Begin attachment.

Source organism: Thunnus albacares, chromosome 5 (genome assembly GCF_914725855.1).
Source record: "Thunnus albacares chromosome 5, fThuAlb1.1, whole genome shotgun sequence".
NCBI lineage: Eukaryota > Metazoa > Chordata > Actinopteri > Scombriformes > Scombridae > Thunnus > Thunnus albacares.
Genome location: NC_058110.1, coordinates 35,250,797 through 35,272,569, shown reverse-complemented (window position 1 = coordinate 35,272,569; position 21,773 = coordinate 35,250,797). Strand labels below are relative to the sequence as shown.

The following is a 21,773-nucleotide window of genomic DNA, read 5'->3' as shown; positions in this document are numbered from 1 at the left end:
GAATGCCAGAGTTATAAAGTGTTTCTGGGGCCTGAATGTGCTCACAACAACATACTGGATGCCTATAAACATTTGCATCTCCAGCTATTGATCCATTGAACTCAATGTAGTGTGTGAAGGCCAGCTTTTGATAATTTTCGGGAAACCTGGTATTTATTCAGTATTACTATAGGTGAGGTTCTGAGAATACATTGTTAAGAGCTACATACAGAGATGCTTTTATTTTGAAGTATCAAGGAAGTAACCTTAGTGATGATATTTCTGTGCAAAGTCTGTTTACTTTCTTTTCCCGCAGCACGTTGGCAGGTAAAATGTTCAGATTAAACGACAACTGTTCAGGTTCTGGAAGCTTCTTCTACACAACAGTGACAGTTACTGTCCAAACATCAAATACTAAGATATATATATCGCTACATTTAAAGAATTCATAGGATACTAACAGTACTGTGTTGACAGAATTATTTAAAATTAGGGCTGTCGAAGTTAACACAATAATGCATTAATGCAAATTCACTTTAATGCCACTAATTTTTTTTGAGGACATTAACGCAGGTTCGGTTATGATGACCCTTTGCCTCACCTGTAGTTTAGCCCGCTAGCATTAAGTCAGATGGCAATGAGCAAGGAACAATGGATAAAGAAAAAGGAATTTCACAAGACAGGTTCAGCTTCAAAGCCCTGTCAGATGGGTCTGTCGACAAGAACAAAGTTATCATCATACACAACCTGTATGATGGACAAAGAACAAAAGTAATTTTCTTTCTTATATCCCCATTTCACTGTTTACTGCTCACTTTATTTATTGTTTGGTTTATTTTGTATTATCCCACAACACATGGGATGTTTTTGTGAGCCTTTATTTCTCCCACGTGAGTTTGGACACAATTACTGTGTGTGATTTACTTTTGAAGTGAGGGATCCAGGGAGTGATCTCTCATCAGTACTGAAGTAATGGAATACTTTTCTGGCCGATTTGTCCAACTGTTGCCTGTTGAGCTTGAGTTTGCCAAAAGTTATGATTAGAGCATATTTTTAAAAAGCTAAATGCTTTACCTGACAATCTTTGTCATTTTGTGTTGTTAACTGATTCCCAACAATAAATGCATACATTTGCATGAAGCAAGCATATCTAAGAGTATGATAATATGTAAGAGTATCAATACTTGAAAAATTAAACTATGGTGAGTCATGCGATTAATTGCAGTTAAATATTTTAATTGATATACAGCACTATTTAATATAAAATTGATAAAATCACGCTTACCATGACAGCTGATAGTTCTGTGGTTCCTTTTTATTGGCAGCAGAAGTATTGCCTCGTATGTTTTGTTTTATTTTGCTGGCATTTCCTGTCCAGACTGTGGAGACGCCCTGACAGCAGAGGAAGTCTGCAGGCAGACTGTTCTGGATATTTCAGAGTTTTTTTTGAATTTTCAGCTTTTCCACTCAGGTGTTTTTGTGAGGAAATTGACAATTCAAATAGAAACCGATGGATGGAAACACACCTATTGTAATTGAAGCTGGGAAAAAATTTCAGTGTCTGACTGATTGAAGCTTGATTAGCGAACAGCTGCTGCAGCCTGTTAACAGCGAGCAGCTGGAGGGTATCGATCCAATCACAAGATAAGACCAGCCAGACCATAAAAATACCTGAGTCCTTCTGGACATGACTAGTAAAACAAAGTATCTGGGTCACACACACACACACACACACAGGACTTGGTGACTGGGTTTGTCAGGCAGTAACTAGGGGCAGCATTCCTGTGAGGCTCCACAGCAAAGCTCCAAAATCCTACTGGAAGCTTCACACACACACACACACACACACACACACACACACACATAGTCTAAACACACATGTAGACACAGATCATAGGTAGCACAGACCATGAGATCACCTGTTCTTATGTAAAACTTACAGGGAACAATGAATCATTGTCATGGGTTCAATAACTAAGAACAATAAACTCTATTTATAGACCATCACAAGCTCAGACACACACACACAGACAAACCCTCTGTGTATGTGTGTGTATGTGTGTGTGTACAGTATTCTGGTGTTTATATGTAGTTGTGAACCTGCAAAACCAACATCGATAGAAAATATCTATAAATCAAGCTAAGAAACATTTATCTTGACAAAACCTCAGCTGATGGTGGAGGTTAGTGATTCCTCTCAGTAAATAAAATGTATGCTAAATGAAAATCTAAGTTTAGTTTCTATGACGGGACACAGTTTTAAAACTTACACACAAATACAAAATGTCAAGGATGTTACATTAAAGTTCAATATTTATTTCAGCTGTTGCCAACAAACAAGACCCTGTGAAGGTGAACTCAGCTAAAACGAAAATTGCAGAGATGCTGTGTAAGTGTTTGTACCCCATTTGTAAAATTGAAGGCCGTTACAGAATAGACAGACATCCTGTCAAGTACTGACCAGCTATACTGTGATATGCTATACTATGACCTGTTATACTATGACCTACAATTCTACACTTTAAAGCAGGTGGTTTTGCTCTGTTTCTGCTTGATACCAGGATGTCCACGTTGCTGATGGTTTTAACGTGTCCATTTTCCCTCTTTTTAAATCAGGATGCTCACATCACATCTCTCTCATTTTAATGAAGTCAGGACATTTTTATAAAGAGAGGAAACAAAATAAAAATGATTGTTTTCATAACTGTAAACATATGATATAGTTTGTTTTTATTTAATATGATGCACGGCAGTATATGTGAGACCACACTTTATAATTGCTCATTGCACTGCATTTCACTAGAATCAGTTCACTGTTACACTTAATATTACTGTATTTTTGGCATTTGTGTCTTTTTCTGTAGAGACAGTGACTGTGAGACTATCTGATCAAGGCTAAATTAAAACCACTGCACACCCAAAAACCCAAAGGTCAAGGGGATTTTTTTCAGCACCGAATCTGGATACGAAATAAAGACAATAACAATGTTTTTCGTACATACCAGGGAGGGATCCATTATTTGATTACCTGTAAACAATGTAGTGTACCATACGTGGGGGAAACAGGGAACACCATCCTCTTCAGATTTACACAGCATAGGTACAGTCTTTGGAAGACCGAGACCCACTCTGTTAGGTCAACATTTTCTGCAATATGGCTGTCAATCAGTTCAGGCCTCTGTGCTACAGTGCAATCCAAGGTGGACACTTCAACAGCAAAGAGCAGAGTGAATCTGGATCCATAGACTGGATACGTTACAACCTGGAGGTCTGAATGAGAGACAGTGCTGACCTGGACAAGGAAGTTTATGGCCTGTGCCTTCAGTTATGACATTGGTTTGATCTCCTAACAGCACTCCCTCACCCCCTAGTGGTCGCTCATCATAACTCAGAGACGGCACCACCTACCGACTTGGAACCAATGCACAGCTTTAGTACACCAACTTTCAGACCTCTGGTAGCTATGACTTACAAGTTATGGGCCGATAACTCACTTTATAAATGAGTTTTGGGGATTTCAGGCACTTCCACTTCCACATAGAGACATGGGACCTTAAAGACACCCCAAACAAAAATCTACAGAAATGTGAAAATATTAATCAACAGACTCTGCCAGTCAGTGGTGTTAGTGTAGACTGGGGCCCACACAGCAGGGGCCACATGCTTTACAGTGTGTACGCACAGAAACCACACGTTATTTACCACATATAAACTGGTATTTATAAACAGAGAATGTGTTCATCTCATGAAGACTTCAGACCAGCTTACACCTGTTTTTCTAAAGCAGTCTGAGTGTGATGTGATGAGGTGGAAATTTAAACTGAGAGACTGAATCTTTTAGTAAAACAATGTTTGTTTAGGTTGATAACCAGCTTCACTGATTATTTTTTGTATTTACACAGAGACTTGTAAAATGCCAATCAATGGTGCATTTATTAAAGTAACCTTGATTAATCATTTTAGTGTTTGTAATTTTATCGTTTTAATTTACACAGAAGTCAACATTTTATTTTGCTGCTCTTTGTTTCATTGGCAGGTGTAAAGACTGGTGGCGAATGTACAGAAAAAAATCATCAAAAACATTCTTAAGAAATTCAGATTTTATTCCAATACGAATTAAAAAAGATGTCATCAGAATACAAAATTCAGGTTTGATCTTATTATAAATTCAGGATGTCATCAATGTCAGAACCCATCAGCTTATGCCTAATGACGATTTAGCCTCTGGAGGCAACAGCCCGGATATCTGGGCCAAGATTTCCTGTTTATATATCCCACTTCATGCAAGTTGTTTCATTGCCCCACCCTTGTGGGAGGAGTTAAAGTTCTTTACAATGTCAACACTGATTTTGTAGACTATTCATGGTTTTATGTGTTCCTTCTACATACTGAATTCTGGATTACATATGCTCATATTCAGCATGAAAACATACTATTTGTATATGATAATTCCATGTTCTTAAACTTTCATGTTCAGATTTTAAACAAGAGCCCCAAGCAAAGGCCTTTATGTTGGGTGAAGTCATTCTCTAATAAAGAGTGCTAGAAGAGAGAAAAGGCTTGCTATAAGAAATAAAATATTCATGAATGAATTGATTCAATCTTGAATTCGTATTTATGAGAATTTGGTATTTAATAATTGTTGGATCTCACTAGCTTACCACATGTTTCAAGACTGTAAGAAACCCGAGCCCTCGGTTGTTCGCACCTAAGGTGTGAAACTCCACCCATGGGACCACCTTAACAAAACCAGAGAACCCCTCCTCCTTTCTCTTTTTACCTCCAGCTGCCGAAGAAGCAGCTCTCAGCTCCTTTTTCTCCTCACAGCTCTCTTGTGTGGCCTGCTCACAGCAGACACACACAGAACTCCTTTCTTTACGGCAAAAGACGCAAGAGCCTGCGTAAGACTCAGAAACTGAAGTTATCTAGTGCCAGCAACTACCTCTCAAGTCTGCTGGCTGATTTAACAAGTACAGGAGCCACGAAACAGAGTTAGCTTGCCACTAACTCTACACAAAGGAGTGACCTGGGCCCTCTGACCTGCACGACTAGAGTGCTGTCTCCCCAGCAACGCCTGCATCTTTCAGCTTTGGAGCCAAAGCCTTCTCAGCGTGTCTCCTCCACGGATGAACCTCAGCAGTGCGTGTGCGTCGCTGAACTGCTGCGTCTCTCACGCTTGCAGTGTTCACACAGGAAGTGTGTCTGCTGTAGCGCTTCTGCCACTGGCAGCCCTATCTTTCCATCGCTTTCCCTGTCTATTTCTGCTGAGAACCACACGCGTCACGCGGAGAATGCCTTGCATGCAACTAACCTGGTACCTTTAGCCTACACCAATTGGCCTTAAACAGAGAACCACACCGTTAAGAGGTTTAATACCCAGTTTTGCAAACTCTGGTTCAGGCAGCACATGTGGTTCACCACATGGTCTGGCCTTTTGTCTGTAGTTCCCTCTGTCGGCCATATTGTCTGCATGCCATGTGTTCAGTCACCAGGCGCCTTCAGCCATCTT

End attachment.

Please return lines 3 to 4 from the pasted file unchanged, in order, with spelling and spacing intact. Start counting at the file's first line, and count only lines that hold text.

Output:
NCBI lineage: Eukaryota > Metazoa > Chordata > Actinopteri > Scombriformes > Scombridae > Thunnus > Thunnus albacares.
Genome location: NC_058110.1, coordinates 35,250,797 through 35,272,569, shown reverse-complemented (window position 1 = coordinate 35,272,569; position 21,773 = coordinate 35,250,797). Strand labels below are relative to the sequence as shown.